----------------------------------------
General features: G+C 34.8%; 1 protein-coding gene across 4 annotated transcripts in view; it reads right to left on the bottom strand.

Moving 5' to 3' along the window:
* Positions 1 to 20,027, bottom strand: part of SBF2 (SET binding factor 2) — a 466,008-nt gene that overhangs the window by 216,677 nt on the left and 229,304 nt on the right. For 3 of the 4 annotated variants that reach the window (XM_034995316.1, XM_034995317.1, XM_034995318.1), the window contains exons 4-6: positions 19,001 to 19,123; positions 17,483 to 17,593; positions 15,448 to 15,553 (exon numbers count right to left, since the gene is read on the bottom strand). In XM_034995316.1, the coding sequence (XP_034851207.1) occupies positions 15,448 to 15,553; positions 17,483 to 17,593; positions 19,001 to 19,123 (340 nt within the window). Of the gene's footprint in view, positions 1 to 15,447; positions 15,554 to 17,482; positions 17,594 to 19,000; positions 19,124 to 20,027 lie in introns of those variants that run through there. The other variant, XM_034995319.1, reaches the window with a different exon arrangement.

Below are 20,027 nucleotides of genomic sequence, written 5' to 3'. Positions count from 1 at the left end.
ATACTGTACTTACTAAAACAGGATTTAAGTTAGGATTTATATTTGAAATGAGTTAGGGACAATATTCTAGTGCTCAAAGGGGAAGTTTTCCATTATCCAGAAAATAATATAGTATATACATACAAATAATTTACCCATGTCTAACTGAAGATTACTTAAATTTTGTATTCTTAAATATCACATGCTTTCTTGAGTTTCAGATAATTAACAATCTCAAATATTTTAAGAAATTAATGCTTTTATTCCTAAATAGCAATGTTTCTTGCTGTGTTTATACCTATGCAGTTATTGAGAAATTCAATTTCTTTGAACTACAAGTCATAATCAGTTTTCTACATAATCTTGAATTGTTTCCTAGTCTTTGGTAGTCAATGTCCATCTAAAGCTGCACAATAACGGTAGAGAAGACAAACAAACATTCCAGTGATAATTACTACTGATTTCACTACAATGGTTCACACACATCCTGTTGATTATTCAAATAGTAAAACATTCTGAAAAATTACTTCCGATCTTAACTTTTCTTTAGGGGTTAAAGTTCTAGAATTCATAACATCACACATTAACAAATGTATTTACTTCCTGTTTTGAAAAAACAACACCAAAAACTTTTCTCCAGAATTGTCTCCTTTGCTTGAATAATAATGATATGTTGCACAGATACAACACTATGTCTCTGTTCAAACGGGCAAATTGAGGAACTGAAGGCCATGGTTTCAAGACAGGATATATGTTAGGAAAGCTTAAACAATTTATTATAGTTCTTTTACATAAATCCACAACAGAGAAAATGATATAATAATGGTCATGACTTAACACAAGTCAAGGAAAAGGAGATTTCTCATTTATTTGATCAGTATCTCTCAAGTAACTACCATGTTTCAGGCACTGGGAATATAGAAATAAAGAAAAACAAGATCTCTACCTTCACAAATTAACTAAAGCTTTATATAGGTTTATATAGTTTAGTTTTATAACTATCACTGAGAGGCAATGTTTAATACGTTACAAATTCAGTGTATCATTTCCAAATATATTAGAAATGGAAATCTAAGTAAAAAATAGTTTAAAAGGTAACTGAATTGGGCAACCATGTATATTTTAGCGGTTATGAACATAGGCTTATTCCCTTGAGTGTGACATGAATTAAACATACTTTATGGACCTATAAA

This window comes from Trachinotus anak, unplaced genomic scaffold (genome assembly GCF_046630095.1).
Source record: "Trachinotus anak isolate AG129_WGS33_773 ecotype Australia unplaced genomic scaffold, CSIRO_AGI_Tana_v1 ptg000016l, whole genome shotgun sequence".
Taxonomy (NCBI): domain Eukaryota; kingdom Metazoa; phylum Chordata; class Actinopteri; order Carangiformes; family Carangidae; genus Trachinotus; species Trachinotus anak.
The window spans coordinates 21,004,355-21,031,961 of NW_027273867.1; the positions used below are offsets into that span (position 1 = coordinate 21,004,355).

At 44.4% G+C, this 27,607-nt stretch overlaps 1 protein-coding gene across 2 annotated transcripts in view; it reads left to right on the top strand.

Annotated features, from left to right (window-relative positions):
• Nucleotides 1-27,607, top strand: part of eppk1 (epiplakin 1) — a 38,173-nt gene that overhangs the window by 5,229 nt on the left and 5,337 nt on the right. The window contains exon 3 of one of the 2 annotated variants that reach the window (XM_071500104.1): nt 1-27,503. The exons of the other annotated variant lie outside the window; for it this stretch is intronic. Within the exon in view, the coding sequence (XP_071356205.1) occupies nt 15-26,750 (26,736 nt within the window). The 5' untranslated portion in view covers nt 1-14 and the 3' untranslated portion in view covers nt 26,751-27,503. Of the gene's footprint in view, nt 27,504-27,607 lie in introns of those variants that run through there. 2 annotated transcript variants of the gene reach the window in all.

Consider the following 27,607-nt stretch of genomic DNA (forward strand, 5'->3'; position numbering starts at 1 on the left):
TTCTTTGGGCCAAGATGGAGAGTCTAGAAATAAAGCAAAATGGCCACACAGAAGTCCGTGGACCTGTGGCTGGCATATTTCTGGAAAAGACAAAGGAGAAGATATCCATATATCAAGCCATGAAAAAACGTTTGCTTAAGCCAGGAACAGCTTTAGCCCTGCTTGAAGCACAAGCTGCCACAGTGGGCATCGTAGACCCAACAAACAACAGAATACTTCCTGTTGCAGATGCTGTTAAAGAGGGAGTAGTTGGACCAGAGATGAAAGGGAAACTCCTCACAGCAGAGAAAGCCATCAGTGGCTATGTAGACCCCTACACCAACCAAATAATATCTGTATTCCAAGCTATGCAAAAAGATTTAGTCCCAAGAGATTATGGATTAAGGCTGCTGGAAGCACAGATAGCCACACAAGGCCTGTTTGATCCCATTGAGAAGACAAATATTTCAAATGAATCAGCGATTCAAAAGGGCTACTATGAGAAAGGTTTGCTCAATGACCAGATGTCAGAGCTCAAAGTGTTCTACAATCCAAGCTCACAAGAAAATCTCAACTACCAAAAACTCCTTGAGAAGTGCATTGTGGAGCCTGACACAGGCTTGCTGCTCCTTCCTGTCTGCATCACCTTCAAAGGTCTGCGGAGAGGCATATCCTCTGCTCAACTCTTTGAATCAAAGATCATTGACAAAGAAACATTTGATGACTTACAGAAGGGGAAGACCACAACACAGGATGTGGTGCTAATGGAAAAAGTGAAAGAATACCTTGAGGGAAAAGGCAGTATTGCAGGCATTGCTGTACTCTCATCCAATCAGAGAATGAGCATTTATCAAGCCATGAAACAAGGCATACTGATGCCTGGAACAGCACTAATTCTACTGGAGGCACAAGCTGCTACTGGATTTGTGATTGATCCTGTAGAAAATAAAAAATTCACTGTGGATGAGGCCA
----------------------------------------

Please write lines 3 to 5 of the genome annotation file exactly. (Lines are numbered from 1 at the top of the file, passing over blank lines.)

* Positions 1 to 20,027, bottom strand: part of SBF2 (SET binding factor 2) — a 466,008-nt gene that overhangs the window by 216,677 nt on the left and 229,304 nt on the right. For 3 of the 4 annotated variants that reach the window (XM_034995316.1, XM_034995317.1, XM_034995318.1), the window contains exons 4-6: positions 19,001 to 19,123; positions 17,483 to 17,593; positions 15,448 to 15,553 (exon numbers count right to left, since the gene is read on the bottom strand). In XM_034995316.1, the coding sequence (XP_034851207.1) occupies positions 15,448 to 15,553; positions 17,483 to 17,593; positions 19,001 to 19,123 (340 nt within the window). Of the gene's footprint in view, positions 1 to 15,447; positions 15,554 to 17,482; positions 17,594 to 19,000; positions 19,124 to 20,027 lie in introns of those variants that run through there. The other variant, XM_034995319.1, reaches the window with a different exon arrangement.

Below are 20,027 nucleotides of genomic sequence, written 5' to 3'. Positions count from 1 at the left end.
ATACTGTACTTACTAAAACAGGATTTAAGTTAGGATTTATATTTGAAATGAGTTAGGGACAATATTCTAGTGCTCAAAGGGGAAGTTTTCCATTATCCAGAAAATAATATAGTATATACATACAAATAATTTACCCATGTCTAACTGAAGATTACTTAAATTTTGTATTCTTAAATATCACATGCTTTCTTGAGTTTCAGATAATTAACAATCTCAAATATTTTAAGAAATTAATGCTTTTATTCCTAAATAGCAATGTTTCTTGCTGTGTTTATACCTATGCAGTTATTGAGAAATTCAATTTCTTTGAACTACAAGTCATAATCAGTTTTCTACATAATCTTGAATTGTTTCCTAGTCTTTGGTAGTCAATGTCCATCTAAAGCTGCACAATAACGGTAGAGAAGACAAACAAACATTCCAGTGATAATTACTACTGATTTCACTACAATGGTTCACACACATCCTGTTGATTATTCAAATAGTAAAACATTCTGAAAAATTACTTCCGATCTTAACTTTTCTTTAGGGGTTAAAGTTCTAGAATTCATAACATCACACATTAACAAATGTATTTACTTCCTGTTTTGAAAAAACAACACCAAAAACTTTTCTCCAGAATTGTCTCCTTTGCTTGAATAATAATGATATGTTGCACAGATACAACACTATGTCTCTGTTCAAACGGGCAAATTGAGGAACTGAAGGCCATGGTTTCAAGACAGGATATATGTTAGGAAAGCTTAAACAATTTATTATAGTTCTTTTACATAAATCCACAACAGAGAAAATGATATAATAATGGTCATGACTTAACACAAGTCAAGGAAAAGGAGATTTCTCATTTATTTGATCAGTATCTCTCAAGTAACTACCATGTTTCAGGCACTGGGAATATAGAAATAAAGAAAAACAAGATCTCTACCTTCACAAATTAACTAAAGCTTTATATAGGTTTATATAGTTTAGTTTTATAACTATCACTGAGAGGCAATGTTTAATACGTTACAAATTCAGTGTATCATTTCCAAATATATTAGAAATGGAAATCTAAGTAAAAAATAGTTTAAAAGGTAACTGAATTGGGCAACCATGTATATTTTAGCGGTTATGAACATAGGCTTATTCCCTTGAGTGTGACATGAATTAAACATACTTTATGGACCTATAAA